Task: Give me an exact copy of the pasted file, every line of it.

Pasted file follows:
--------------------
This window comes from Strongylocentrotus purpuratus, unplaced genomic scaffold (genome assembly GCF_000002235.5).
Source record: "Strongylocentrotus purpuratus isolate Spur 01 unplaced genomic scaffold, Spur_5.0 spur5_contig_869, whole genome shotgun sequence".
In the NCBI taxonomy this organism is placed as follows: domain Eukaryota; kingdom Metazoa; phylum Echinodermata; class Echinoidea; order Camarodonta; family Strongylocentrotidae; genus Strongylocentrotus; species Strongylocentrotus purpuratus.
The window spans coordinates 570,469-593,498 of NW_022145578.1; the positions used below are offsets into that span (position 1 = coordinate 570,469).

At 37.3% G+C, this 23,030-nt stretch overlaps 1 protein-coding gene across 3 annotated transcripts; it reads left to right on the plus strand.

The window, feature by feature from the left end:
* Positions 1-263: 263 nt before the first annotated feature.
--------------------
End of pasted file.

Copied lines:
This window comes from Strongylocentrotus purpuratus, unplaced genomic scaffold (genome assembly GCF_000002235.5).
Source record: "Strongylocentrotus purpuratus isolate Spur 01 unplaced genomic scaffold, Spur_5.0 spur5_contig_869, whole genome shotgun sequence".
In the NCBI taxonomy this organism is placed as follows: domain Eukaryota; kingdom Metazoa; phylum Echinodermata; class Echinoidea; order Camarodonta; family Strongylocentrotidae; genus Strongylocentrotus; species Strongylocentrotus purpuratus.
The window spans coordinates 570,469-593,498 of NW_022145578.1; the positions used below are offsets into that span (position 1 = coordinate 570,469).

At 37.3% G+C, this 23,030-nt stretch overlaps 1 protein-coding gene across 3 annotated transcripts; it reads left to right on the plus strand.

The window, feature by feature from the left end:
* Positions 1-263: 263 nt before the first annotated feature.